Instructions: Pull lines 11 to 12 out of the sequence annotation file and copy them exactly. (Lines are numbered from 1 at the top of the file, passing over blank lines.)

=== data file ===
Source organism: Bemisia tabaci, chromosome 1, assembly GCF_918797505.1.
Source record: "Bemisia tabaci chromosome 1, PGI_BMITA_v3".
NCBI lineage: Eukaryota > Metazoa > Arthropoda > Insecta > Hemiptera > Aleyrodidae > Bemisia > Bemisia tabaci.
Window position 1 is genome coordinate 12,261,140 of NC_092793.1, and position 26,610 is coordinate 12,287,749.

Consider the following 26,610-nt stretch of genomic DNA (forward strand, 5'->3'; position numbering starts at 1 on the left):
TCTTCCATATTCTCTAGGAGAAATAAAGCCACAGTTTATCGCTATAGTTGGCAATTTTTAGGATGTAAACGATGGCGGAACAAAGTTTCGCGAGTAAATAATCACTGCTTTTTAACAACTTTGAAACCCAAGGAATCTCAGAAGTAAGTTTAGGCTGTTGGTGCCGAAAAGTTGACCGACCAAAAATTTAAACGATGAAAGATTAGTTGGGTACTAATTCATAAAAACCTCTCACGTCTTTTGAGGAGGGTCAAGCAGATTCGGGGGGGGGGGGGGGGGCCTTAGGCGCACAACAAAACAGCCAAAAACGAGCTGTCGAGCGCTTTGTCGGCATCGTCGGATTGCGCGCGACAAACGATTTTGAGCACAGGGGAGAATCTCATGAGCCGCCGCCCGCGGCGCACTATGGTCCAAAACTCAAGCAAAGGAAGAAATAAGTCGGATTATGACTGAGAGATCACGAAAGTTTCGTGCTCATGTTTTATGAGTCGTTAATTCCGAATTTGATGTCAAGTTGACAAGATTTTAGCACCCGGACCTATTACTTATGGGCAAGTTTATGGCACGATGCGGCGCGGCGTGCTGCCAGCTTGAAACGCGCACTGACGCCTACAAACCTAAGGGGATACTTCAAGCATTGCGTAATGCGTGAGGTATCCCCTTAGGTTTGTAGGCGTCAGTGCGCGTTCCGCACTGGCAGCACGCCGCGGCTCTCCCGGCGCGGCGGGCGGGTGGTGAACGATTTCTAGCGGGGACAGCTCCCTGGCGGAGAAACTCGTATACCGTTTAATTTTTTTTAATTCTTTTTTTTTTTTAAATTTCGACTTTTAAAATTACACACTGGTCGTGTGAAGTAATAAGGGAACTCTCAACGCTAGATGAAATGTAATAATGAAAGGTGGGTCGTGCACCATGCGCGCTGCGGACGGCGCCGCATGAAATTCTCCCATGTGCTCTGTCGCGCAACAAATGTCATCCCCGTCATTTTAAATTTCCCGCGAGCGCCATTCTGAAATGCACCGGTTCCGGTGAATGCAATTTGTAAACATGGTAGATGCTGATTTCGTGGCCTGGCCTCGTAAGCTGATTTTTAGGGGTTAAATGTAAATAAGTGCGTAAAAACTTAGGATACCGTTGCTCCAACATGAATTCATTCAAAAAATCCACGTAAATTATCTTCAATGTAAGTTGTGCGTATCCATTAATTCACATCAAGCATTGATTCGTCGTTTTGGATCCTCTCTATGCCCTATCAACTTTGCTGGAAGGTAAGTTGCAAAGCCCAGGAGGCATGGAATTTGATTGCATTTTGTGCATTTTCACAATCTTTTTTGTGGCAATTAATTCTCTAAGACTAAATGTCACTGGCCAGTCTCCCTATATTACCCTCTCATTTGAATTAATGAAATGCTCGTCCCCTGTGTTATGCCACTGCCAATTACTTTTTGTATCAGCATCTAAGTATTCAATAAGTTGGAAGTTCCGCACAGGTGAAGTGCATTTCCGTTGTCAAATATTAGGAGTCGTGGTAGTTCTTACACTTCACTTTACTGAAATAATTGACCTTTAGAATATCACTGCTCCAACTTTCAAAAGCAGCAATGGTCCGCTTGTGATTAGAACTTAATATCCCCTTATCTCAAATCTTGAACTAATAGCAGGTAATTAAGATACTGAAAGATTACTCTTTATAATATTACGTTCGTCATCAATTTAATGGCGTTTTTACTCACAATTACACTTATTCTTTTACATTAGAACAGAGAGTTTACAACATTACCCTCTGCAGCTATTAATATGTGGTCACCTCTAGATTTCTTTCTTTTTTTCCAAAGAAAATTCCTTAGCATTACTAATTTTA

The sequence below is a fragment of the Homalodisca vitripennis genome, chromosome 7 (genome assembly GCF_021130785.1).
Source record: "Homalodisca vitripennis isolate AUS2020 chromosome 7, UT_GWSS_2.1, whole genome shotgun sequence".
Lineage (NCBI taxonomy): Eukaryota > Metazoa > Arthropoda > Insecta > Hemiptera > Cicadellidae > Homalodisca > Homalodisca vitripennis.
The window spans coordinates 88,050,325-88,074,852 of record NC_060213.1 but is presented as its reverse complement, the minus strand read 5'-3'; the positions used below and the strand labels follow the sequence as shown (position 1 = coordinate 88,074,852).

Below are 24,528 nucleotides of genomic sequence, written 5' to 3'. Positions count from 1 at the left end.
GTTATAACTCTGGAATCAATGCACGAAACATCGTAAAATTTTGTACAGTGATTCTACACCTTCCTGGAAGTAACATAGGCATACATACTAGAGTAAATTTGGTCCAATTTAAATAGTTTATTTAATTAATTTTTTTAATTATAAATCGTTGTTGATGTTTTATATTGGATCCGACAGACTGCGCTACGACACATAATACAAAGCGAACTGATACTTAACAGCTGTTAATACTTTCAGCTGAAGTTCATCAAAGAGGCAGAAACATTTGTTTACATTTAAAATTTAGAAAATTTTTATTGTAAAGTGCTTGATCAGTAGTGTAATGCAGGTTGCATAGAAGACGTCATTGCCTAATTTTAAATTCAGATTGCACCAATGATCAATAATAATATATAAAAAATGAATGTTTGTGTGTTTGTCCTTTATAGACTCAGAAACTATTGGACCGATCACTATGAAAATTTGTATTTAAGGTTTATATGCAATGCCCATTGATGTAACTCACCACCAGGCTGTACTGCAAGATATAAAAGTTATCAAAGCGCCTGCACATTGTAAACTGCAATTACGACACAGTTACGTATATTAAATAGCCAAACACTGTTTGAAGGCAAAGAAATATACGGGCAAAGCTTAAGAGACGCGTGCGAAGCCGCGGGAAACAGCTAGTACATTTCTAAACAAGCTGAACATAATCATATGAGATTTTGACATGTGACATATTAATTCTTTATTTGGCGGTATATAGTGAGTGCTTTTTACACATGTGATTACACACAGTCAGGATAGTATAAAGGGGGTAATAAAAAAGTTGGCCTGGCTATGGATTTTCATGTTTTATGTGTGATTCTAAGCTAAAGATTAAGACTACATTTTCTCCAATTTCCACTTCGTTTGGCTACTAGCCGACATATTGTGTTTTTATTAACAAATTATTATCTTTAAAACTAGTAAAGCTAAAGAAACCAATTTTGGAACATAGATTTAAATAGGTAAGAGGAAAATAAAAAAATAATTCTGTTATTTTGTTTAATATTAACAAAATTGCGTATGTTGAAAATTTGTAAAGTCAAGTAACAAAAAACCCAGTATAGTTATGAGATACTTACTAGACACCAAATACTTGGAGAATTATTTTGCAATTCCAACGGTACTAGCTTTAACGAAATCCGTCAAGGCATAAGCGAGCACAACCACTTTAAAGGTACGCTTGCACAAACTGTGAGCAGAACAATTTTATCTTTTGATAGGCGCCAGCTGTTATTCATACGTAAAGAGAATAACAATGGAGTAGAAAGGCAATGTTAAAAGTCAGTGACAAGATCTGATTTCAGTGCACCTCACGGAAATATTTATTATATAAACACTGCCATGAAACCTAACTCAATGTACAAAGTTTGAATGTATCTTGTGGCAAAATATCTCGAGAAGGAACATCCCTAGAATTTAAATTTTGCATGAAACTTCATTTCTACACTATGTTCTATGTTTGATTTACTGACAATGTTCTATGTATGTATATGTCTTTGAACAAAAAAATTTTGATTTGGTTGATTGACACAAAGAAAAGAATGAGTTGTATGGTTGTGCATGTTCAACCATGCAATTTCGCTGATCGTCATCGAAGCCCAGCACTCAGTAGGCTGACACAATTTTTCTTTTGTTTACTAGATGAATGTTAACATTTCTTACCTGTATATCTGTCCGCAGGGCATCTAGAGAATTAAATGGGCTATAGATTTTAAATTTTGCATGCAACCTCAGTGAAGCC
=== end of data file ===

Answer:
Below are 24,528 nucleotides of genomic sequence, written 5' to 3'. Positions count from 1 at the left end.
GTTATAACTCTGGAATCAATGCACGAAACATCGTAAAATTTTGTACAGTGATTCTACACCTTCCTGGAAGTAACATAGGCATACATACTAGAGTAAATTTGGTCCAATTTAAATAGTTTATTTAATTAATTTTTTTAATTATAAATCGTTGTTGATGTTTTATATTGGATCCGACAGACTGCGCTACGACACATAATACAAAGCGAACTGATACTTAACAGCTGTTAATACTTTCAGCTGAAGTTCATCAAAGAGGCAGAAACATTTGTTTACATTTAAAATTTAGAAAATTTTTATTGTAAAGTGCTTGATCAGTAGTGTAATGCAGGTTGCATAGAAGACGTCATTGCCTAATTTTAAATTCAGATTGCACCAATGATCAATAATAATATATAAAAAATGAATGTTTGTGTGTTTGTCCTTTATAGACTCAGAAACTATTGGACCGATCACTATGAAAATTTGTATTTAAGGTTTATATGCAATGCCCATTGATGTAACTCACCACCAGGCTGTACTGCAAGATATAAAAGTTATCAAAGCGCCTGCACATTGTAAACTGCAATTACGACACAGTTACGTATATTAAATAGCCAAACACTGTTTGAAGGCAAAGAAATATACGGGCAAAGCTTAAGAGACGCGTGCGAAGCCGCGGGAAACAGCTAGTACATTTCTAAACAAGCTGAACATAATCATATGAGATTTTGACATGTGACATATTAATTCTTTATTTGGCGGTATATAGTGAGTGCTTTTTACACATGTGATTACACACAGTCAGGATAGTATAAAGGGGGTAATAAAAAAGTTGGCCTGGCTATGGATTTTCATGTTTTATGTGTGATTCTAAGCTAAAGATTAAGACTACATTTTCTCCAATTTCCACTTCGTTTGGCTACTAGCCGACATATTGTGTTTTTATTAACAAATTATTATCTTTAAAACTAGTAAAGCTAAAGAAACCAATTTTGGAACATAGATTTAAATAGGTAAGAGGAAAATAAAAAAATAATTCTGTTATTTTGTTTAATATTAACAAAATTGCGTATGTTGAAAATTTGTAAAGTCAAGTAACAAAAAACCCAGTATAGTTATGAGATACTTACTAGACACCAAATACTTGGAGAATTATTTTGCAATTCCAACGGTACTAGCTTTAACGAAATCCGTCAAGGCATAAGCGAGCACAACCACTTTAAAGGTACGCTTGCACAAACTGTGAGCAGAACAATTTTATCTTTTGATAGGCGCCAGCTGTTATTCATACGTAAAGAGAATAACAATGGAGTAGAAAGGCAATGTTAAAAGTCAGTGACAAGATCTGATTTCAGTGCACCTCACGGAAATATTTATTATATAAACACTGCCATGAAACCTAACTCAATGTACAAAGTTTGAATGTATCTTGTGGCAAAATATCTCGAGAAGGAACATCCCTAGAATTTAAATTTTGCATGAAACTTCATTTCTACACTATGTTCTATGTTTGATTTACTGACAATGTTCTATGTATGTATATGTCTTTGAACAAAAAAATTTTGATTTGGTTGATTGACACAAAGAAAAGAATGAGTTGTATGGTTGTGCATGTTCAACCATGCAATTTCGCTGATCGTCATCGAAGCCCAGCACTCAGTAGGCTGACACAATTTTTCTTTTGTTTACTAGATGAATGTTAACATTTCTTACCTGTATATCTGTCCGCAGGGCATCTAGAGAATTAAATGGGCTATAGATTTTAAATTTTGCATGCAACCTCAGTGAAGCC